Upgrading RAM in a MacBook

Surprisingly, upgrading the RAM in MacBook Pro is as painless as upgrading the RAM in pretty much anything else.  No trip to ifixit, no heating/hammering/drilling/exposure to gamma radiation, and no special tools required (except a very small screwdriver).

If your older model is a bit sluggish and you're still rocking 4GB (2x2GB), consider dropping $60 to upgrade to 8GB (2x4GB) or even 16GB (2x8GB), if your model supports it. Make sure you get RAM that is explicitly Mac-compatible.  Note that Apple's published specs on RAM capacity are garbage; use EveryMac to look up your specific model for the real, experimentally-determined capacity.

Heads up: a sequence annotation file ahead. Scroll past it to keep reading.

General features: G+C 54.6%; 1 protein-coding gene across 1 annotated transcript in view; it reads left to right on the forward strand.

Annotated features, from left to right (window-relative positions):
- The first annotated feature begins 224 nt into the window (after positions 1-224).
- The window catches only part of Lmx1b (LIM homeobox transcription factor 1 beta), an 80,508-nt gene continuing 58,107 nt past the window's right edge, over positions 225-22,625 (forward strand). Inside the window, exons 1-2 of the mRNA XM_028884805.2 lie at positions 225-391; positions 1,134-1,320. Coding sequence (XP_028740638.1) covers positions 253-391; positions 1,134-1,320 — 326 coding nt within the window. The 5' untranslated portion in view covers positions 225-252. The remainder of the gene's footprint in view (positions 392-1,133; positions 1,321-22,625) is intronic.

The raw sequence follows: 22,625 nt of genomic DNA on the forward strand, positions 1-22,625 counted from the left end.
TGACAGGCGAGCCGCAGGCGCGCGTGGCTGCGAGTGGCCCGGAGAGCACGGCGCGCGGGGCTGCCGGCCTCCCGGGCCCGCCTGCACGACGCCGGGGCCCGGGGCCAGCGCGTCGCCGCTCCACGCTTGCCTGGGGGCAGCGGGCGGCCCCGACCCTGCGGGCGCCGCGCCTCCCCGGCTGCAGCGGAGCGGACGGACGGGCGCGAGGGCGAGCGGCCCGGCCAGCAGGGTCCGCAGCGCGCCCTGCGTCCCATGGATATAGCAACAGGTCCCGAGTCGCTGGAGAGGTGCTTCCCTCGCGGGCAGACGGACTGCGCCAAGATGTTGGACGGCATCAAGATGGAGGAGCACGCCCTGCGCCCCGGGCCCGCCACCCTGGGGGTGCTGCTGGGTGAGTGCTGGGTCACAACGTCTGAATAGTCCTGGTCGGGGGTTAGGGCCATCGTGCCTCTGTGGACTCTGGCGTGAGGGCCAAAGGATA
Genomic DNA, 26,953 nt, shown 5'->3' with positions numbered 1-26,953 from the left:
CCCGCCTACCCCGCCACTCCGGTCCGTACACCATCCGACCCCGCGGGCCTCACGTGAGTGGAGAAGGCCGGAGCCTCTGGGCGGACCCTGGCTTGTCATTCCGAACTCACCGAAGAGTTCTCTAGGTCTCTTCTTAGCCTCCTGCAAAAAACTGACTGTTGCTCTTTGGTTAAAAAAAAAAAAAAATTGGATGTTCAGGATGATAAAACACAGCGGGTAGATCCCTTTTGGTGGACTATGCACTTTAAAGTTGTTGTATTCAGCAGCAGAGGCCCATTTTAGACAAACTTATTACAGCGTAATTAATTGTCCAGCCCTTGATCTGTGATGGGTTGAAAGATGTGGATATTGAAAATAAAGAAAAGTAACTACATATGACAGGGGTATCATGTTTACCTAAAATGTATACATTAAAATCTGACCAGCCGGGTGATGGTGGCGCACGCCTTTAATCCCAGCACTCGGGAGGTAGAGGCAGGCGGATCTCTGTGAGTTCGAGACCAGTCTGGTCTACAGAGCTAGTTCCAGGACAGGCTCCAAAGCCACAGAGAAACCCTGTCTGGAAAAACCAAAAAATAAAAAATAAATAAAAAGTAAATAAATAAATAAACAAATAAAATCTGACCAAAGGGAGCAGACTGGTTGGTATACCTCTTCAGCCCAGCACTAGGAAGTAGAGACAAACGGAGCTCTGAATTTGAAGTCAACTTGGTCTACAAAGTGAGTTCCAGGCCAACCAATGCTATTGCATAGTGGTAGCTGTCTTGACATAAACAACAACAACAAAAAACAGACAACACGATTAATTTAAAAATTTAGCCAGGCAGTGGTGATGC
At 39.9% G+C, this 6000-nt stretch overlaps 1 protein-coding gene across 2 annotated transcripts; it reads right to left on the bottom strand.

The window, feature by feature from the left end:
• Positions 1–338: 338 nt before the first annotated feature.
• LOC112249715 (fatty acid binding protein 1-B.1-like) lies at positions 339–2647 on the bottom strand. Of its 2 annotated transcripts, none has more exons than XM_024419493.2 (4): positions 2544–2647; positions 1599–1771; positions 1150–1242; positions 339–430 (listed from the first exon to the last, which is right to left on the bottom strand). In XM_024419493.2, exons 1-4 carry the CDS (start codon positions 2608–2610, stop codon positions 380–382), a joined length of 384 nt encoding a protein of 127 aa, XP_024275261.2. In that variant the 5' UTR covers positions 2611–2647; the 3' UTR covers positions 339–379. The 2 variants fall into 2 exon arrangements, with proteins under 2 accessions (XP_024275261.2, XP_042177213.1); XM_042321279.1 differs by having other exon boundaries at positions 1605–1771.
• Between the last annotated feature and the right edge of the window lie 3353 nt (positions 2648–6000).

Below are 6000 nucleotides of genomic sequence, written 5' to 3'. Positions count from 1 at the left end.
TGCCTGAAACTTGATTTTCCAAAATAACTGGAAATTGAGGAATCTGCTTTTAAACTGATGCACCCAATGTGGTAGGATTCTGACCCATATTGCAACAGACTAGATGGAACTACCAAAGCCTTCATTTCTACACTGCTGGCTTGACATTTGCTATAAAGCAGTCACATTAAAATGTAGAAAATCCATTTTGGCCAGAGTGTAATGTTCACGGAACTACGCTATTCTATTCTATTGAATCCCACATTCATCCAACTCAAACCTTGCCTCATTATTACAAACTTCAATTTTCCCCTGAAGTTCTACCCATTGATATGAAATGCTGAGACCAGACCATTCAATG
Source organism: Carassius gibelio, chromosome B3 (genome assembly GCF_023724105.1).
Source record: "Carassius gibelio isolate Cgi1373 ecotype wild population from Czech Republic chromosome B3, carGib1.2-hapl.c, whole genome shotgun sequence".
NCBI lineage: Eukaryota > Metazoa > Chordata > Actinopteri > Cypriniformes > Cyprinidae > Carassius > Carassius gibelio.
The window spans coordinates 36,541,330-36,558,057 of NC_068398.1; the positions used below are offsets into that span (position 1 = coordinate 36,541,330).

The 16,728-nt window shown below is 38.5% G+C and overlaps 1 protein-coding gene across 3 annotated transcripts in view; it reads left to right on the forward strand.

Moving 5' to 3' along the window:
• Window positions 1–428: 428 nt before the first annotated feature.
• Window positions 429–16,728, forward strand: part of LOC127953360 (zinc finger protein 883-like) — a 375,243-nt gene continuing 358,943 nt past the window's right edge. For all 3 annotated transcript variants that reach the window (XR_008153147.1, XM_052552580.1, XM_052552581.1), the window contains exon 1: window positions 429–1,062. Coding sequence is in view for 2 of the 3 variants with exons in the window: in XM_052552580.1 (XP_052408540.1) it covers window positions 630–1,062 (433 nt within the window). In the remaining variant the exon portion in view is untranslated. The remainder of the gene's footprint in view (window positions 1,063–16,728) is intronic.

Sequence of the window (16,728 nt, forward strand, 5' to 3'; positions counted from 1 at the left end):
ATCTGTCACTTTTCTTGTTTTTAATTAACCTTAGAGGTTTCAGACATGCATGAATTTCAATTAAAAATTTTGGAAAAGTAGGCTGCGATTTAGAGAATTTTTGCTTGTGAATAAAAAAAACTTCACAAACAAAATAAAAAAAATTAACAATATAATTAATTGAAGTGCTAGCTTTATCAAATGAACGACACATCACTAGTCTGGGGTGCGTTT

Many older machines are RAM-limited, so adding extra RAM can help you squeeze a little more usable life out of a machine before it's inevitably discarded as e-waste.

When your machine starts to slow down, you can tell if you're RAM-limited by firing up the ProcessViewer or Activity Monitor (Mac), control panel (Windows), or System Monitor (Ubuntu Linux) and seeing if your physical RAM is filled up.  Your operating system will deal with a lack of physical memory by saving things to many-orders-of-magnitude-slower "virtual memory" or "page file" on your hard drive, and responsiveness will suffer greatly (less so if you have a solid-state drive).

If you don't have a Mac, good work on saving a bunch of money :)